Rich as the country may be, it must not be overlooked that it is entirely undeveloped. Boreholes have been sunk here and there, and proved that the reef exists at depth. So far so good. That is undoubtedly promising, and will justify the sinking of shafts where the reef has just been proved. But even then there may be disappointments until the reef has been actually proved all the way. A great deal has been made of the fact that the formation is similar to that of the Rand, and the word 'banket' has quite a magic ring with it. This rallying word will henceforth be sounded for all it is worth; but many mines may have the banket formation, or any other formation, and yet be failures. Considering how high the working costs are likely to be, the ore will have to be much richer than it is on the Rand, and only development work will prove that. One mine may be very rich, and its neighbour very poor, so that it is impossible for anyone to calculate what the intrinsic value of a West African share is. At any rate, it is utterly absurd to say that a share standing at 30 to 40 per cent. premium, when no development work whatever has been done on the property, is standing at its true value. But apart from development work, the majority of the properties have not been tested even by such an instrument as a diamond bore. So long as it is in the magical Tarkwa district, that is good enough for the promoter and the public. It may be a hundred miles away, but that is a trifle in a vast place like West Africa, and is quite insignificant to mar an imaginative picture of fabulous wealth. The Tarkwa district has been proved to carry gold over a considerable portion of it, and the reef may be found to exist from one end of it to the other. But, on the other hand, considerable portions will be found to be as barren as Ludgate Hill, and only useful for the humble service of waste heaps. Up to the present the reef has been found to outcrop on the western side of a ridge that runs north-east and south-west. The ground north of the reef is of no value. The strike of the reef is north-east and south-west, with the dip to the west. Hence a property situated to the east of the outcrop is valueless, unless subsequent discoveries should prove it to be otherwise. This is a fact which investors and speculators would be wise to bear in mind, when prospectuses of new companies are sent to them, for it may save them from many losses. This fact will be entirely ignored by the promoter. It will not matter to him one iota where the reef outcrops or where it dips. So long as he can say his property is situated near to the Tarkwa range, whether it be on the east, west, south or north, it will be, in his eves, a great thing to say. He will rely chiefly upon the words 'Tarkwa' and 'banket,' in the full assurance that they will be irresistibly attractive to the public.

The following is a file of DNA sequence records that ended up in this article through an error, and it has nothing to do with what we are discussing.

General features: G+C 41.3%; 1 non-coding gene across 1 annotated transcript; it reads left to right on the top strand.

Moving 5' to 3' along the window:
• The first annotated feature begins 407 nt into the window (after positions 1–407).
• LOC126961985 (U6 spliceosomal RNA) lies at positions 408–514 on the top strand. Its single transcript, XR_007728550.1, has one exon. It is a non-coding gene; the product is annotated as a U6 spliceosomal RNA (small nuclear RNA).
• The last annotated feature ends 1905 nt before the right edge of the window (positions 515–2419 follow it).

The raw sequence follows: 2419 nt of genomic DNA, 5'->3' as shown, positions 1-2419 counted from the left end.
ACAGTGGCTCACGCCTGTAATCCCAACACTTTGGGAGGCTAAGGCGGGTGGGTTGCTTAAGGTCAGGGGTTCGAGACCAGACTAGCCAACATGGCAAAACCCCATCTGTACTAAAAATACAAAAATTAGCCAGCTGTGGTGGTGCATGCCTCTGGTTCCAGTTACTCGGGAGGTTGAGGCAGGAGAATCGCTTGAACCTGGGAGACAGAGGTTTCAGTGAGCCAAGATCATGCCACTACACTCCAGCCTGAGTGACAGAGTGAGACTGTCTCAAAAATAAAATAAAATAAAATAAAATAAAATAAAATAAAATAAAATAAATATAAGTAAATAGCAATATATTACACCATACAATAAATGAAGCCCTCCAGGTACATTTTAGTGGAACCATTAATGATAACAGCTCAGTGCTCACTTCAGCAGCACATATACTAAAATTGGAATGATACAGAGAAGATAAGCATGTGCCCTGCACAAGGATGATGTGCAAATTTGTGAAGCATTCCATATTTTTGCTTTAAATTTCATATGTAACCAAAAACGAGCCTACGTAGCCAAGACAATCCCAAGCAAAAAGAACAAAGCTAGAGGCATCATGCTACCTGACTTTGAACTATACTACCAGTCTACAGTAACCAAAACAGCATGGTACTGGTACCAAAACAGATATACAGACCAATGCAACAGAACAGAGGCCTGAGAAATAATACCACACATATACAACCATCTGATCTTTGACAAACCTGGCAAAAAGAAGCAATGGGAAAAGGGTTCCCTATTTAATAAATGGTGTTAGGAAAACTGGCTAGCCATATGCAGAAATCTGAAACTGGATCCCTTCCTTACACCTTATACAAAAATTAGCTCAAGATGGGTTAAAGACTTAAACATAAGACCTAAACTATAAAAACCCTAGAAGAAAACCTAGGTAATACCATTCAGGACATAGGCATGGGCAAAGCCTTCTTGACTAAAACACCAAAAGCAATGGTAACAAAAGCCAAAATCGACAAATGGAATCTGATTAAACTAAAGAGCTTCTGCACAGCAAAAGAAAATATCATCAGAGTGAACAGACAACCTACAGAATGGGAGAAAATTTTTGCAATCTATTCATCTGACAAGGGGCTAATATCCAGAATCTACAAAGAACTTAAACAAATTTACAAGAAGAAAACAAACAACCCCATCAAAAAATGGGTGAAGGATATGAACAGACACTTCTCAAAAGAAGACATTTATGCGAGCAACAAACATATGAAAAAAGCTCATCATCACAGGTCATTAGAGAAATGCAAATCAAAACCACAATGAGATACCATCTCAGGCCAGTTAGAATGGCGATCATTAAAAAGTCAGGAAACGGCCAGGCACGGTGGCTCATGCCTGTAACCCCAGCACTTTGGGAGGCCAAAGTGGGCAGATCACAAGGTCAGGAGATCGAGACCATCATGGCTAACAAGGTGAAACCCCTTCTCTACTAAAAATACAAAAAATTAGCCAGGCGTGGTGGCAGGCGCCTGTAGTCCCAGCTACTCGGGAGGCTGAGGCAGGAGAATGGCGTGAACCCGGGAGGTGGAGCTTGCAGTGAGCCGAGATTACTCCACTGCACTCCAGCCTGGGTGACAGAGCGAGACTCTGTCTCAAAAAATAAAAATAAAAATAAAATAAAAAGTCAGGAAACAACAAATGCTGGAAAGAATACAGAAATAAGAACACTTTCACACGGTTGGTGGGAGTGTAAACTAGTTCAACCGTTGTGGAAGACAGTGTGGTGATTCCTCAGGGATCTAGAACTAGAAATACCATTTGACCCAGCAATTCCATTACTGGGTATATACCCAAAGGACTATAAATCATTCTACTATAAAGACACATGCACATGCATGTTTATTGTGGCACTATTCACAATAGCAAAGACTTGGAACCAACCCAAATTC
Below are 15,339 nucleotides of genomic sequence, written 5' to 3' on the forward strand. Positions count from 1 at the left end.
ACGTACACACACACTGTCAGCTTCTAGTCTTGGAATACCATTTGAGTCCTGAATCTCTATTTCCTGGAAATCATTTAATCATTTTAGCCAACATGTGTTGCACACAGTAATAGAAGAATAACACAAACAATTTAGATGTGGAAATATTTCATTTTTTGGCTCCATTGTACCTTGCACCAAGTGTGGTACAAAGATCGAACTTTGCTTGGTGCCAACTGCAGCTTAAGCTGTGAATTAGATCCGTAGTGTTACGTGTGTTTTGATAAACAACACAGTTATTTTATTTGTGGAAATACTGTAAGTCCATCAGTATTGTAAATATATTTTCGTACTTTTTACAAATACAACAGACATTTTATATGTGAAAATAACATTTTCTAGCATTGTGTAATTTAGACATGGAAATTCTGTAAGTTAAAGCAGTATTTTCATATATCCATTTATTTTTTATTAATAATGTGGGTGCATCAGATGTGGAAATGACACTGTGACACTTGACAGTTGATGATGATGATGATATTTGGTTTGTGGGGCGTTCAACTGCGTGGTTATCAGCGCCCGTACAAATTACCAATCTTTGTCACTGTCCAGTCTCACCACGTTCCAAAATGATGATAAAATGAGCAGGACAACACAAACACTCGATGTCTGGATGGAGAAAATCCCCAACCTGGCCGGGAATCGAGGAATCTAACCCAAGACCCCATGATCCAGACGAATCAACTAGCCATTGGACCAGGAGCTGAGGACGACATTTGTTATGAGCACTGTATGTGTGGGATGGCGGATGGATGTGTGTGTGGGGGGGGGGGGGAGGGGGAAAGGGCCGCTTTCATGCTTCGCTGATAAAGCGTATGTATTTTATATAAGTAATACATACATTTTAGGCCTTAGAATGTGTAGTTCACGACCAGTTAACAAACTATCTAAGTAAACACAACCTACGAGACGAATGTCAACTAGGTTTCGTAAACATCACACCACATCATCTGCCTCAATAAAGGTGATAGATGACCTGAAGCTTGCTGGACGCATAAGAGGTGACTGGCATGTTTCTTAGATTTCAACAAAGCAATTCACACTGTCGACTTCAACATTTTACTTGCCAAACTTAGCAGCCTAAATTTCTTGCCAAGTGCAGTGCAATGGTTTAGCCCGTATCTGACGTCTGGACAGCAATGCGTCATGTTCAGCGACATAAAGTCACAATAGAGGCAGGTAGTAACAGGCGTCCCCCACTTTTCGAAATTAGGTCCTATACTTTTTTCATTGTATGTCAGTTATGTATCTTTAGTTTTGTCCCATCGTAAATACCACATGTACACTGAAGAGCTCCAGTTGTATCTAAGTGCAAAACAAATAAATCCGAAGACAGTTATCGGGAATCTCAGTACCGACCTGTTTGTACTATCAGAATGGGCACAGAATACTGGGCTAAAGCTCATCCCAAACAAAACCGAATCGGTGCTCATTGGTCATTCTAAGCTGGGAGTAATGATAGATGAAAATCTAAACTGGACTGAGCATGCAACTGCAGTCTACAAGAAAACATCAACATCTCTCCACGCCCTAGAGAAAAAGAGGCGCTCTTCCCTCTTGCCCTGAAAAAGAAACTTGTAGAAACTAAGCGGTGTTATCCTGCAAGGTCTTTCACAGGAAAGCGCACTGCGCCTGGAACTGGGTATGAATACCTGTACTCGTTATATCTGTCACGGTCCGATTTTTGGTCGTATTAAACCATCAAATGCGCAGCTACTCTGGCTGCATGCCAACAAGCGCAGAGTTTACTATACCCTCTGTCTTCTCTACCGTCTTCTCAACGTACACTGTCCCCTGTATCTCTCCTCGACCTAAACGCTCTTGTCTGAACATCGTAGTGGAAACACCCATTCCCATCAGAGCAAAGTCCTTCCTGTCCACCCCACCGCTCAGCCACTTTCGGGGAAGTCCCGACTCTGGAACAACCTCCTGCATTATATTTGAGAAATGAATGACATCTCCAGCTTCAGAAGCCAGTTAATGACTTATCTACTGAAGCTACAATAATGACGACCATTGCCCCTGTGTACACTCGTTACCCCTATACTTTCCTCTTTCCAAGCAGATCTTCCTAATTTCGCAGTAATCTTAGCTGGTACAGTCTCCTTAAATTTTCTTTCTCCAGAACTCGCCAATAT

Nor will he trouble himself about the title, a matter of supreme importance to the investor. In time to come it will be found that the titles of more than one-third of the companies that have been floated and are still to be floated are not worth the paper on which they are written. This will be the experience of rich and poor companies alike. All titles will have to be certified valid or invalid by the Concessions Court, and heaven only knows when the Court will be able to cope with the increasing work that will be thrust upon it. Prospectuses may state that concessions have been duly registered. But this is likely to be misleading. It applies only to registration of documents, and is no proof whatever of validity of title until the Concessions Court has given its decision. Validity will not be guaranteed by mere registration. The promoters and vendors of bond-fide, respectable companies are fully alive to the risks they run, whilst the shady promoters try to belittle the danger as much as possible. Hence they will insert in their prospectuses a paragraph or two to this effect: 'The following contracts have been entered into: . . . This contract also provides (inter alia) that the vendors shall make out a good title, commencing with the said lease, which shall be assumed to be valid and subsisting, and that no objection shall be taken to the said lease, or the title of the vendors thereto, on the ground that its validity has not been certified under the Concessions Ordinance, 1900, of the Gold Coast Colony, such certificate, if required, to be obtained by and at the expense of the company, and completion of the purchase not to be delayed for the purpose of obtaining such certificate, and that no objection shall be taken in regard to overlapping or infringing concessions, or as to areas or boundaries of the property; and that completion of the purchase shall take place, and the purchase consideration paid and satisfied to the vendors, in London, on the execution by the vendors or other necessary parties, and handing over to this company, of the requisite assignment and other documents for assigning the properties agreed to be sold to the company, notwithstanding that any documents of title may not at that time have been registered in the Gold Coast Colony, and that in the absence of a proper survey the area and boundaries of the scheduled lands, as given in the schedule thereto, and on the plan annexed to the said lease, are only approximate or suppositive; and if any error, misstatement, or omission in the description thereof shall be found, the same shall not annul the contract, nor shall any addition or allowance be made to or from the price in respect of such error, misstatement or omission.' Of course a statement worded in this invariable manner will not be found in every prospectus. But something to a like effect will be found in many, and any such statement should counsel additional caution on the part of a would-be subscriber. I cannot insist too strongly upon the vital importance of title, nor urge the importance of it too earnestly upon the public who may be attracted to West African mining.